By Michael Felberbaum
Monday, December 11, 2006
PETERSBURG, Va. -- As the World Trade Center rubble smoldered, Sharon Samuel felt determined to do something for her adopted country; she decided to enlist in the Army.
But the Army told the Brooklyn hairdresser she was too old.
"I wanted to serve. I wanted to give back," said the 40-year-old Trinidad native. "I have felt the pain New Yorkers felt."
Samuel got a second chance this year when the Army increased its maximum enlistment age to 42. So, off she went to Fort Lee, about 25 miles south of Richmond, for training in logistical support.
She has joined more than 1,460 people in the 35-to-42 age bracket who have enlisted in the Army and Army Reserve since Congress authorized extending the enlistment cutoff beyond age 35.
The change is part of an effort to help the Army reach its recruitment goals amid an unpopular war and mounting casualties.
It is also part of an effort to become more inclusive, said Col. Kevin A. Shwedo, director of operations, plans and training for the Army Accessions Command, which oversees recruiting.
"The overall population that you're talking about is minuscule, but what we're gaining in terms of experience and maturity and desire is phenomenal," Shwedo said. "Virtually every one of them is called Mom, Dad, Grandma, Grandpa, but they bring a special flair to every soldier in that group."
Of the nation's military services, the Army has the highest age limit, with the others ranging from 27 to 34, and up to 39 for reserve components. Most branches consider waivers for those over the age limit who have prior military service.
Many of the older recruits are looking for a lifestyle change.
"I was comfortable in civilian life and did that 9-to-5 thing all the time for a long time. I was just in a rut," said 39-year-old Pfc. Randy Covington. "When they changed the age, it seemed like the opportunity came back for me."
For many others, it's the fulfillment of a deep-seated sense of duty.
"When I'd see a soldier walk down the street when I was a small child, they'd look so disciplined, so sure," said Pvt. Aletha North-Williams, a 41-year-old mother of two from Houston. "I wanted that for myself, and it has always stuck in my soul."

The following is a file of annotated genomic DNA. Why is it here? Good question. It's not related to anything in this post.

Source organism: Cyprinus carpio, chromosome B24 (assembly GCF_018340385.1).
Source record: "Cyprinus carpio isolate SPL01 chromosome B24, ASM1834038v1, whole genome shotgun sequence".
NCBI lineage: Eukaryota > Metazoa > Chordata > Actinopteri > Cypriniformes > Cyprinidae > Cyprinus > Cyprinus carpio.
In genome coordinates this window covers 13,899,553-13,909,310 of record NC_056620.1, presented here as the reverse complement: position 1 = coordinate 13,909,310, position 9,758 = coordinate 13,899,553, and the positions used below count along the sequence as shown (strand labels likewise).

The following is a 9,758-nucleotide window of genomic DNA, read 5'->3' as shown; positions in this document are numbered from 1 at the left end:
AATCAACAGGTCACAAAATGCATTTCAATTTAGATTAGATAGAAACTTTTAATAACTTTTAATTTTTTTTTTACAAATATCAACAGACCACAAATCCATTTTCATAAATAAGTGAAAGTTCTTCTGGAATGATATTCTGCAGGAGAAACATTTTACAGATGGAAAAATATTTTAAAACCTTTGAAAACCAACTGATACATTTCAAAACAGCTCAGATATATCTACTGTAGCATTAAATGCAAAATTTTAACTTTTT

Adjusting to the rigors of military life can be a challenge for older recruits -- even for someone such as North-Williams, a former prison guard.
"I know I can't be 18, but I've tried," she joked.
Before shipping off to basic training, recruits must meet physical standards and those 40 and older are given additional medical screenings.
They must undergo the same training exercises as younger recruits.
"A bullet and a bayonet don't discriminate," Shwedo said. "As a result, our training program has to ensure that every soldier is going to be able to outmaneuver, outfight and win on today's battlefield."
As if the grueling physical training is not taxing enough, the older recruits must also deal with barrack-mates whose average age is 21.
"They have the college-aged mind and the high school mind," said Pfc. Caroll Martinez, 42, of Kansas City, Mo. "I'm so beyond that."
Covington agrees -- especially after being called "Grandpa" by his military peers. But he had the last laugh, receiving the highest fitness score of his entire company in basic training.
"You're older, a little bit more mature than these younger kids," said Covington, from Lehi, Utah. "I felt like I just got thrown into a high school."
Still, there are benefits to mixing older recruits with those fresh out of high school or college.
"What they're actually able to do is take some of our younger soldiers and show them some of the things they're capable of doing," said Carlton J. Branch, command sergeant major of the 23rd Quartermaster Brigade at Fort Lee. "In a way it encourages the younger soldiers to realize that they can do some of the same things."